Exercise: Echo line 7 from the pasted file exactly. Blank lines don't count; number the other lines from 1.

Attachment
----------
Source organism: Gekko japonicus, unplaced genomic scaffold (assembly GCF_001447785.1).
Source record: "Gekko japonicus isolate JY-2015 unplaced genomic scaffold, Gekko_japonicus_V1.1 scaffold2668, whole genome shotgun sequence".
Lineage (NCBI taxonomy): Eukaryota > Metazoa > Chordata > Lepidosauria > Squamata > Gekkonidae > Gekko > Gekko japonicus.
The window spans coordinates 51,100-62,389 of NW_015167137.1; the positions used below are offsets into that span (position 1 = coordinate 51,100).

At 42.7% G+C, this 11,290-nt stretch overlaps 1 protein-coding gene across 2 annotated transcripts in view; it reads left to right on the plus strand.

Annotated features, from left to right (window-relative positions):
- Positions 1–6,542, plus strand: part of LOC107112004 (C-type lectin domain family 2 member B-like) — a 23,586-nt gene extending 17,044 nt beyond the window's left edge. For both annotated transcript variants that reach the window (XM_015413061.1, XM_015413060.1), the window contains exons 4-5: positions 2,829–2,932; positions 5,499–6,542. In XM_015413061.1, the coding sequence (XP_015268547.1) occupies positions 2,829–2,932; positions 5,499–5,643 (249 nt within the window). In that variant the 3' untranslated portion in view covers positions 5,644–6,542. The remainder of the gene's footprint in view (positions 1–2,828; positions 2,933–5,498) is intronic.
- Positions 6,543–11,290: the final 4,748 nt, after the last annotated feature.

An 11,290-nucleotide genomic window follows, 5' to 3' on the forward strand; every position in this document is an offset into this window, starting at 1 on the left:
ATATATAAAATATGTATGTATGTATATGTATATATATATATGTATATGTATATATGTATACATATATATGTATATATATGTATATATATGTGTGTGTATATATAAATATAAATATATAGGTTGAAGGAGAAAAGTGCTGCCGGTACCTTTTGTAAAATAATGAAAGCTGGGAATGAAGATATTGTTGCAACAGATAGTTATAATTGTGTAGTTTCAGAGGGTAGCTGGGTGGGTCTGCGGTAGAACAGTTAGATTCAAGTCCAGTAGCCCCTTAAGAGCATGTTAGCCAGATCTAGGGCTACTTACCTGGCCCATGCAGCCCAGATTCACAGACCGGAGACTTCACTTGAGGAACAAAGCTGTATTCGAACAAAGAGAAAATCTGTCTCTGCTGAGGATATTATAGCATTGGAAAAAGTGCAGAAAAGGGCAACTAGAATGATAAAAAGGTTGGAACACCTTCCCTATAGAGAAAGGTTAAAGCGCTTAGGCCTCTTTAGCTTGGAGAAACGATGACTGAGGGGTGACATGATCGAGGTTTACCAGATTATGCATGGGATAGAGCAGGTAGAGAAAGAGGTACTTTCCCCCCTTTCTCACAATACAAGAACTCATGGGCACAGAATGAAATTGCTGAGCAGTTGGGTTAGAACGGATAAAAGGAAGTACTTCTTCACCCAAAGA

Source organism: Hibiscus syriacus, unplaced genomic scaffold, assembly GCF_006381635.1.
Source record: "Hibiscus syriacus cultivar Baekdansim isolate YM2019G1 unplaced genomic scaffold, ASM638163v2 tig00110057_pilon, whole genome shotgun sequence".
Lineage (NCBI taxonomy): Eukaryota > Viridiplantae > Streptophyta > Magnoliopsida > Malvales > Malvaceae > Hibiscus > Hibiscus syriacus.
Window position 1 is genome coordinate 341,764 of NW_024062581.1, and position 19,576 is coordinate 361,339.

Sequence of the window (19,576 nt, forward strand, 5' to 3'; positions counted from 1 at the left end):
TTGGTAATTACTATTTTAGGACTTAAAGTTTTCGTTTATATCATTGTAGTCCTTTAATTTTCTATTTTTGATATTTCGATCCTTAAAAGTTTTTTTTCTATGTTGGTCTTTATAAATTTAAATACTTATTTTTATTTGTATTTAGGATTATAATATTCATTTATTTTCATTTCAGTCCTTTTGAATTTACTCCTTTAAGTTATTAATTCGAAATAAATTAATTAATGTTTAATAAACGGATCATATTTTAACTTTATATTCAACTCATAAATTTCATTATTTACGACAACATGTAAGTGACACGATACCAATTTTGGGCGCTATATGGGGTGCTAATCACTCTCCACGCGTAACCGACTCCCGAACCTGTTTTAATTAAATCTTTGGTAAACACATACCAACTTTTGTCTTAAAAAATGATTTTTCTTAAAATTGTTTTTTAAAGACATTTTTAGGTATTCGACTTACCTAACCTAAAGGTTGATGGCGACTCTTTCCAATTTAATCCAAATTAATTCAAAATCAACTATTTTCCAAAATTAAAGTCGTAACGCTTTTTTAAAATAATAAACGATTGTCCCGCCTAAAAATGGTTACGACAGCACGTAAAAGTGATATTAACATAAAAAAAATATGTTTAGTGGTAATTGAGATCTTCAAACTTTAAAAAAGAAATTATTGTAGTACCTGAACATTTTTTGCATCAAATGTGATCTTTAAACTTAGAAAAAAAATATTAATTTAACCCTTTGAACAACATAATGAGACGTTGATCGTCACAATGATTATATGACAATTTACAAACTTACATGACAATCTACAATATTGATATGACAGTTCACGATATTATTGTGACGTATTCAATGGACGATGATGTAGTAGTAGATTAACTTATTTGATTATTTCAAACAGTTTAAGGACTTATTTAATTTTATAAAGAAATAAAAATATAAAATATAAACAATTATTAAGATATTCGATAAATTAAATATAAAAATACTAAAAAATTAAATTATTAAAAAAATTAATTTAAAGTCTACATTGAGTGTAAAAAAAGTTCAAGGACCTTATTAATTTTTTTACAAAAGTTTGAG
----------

- Positions 1–6,542, plus strand: part of LOC107112004 (C-type lectin domain family 2 member B-like) — a 23,586-nt gene extending 17,044 nt beyond the window's left edge. For both annotated transcript variants that reach the window (XM_015413061.1, XM_015413060.1), the window contains exons 4-5: positions 2,829–2,932; positions 5,499–6,542. In XM_015413061.1, the coding sequence (XP_015268547.1) occupies positions 2,829–2,932; positions 5,499–5,643 (249 nt within the window). In that variant the 3' untranslated portion in view covers positions 5,644–6,542. The remainder of the gene's footprint in view (positions 1–2,828; positions 2,933–5,498) is intronic.